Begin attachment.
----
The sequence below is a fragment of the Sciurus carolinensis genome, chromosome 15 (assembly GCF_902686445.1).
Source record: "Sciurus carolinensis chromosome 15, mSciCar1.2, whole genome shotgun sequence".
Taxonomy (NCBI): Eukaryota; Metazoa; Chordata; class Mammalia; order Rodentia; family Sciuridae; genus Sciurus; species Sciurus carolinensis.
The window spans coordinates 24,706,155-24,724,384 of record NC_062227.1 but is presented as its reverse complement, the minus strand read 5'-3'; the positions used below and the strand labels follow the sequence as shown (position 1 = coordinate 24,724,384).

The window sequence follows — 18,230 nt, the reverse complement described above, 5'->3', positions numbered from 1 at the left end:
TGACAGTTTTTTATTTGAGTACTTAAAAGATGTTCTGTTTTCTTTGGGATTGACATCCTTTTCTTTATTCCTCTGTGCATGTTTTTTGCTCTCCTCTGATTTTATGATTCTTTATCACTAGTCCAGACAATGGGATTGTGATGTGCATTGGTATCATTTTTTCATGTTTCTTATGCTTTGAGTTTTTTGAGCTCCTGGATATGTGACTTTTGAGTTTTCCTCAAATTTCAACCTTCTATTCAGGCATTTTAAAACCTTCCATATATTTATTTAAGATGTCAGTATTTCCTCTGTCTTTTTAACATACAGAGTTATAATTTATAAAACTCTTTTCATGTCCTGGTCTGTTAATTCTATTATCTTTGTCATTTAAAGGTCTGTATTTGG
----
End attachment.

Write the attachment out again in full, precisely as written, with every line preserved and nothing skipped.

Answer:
The sequence below is a fragment of the Sciurus carolinensis genome, chromosome 15 (assembly GCF_902686445.1).
Source record: "Sciurus carolinensis chromosome 15, mSciCar1.2, whole genome shotgun sequence".
Taxonomy (NCBI): Eukaryota; Metazoa; Chordata; class Mammalia; order Rodentia; family Sciuridae; genus Sciurus; species Sciurus carolinensis.
The window spans coordinates 24,706,155-24,724,384 of record NC_062227.1 but is presented as its reverse complement, the minus strand read 5'-3'; the positions used below and the strand labels follow the sequence as shown (position 1 = coordinate 24,724,384).

The window sequence follows — 18,230 nt, the reverse complement described above, 5'->3', positions numbered from 1 at the left end:
TGACAGTTTTTTATTTGAGTACTTAAAAGATGTTCTGTTTTCTTTGGGATTGACATCCTTTTCTTTATTCCTCTGTGCATGTTTTTTGCTCTCCTCTGATTTTATGATTCTTTATCACTAGTCCAGACAATGGGATTGTGATGTGCATTGGTATCATTTTTTCATGTTTCTTATGCTTTGAGTTTTTTGAGCTCCTGGATATGTGACTTTTGAGTTTTCCTCAAATTTCAACCTTCTATTCAGGCATTTTAAAACCTTCCATATATTTATTTAAGATGTCAGTATTTCCTCTGTCTTTTTAACATACAGAGTTATAATTTATAAAACTCTTTTCATGTCCTGGTCTGTTAATTCTATTATCTTTGTCATTTAAAGGTCTGTATTTGG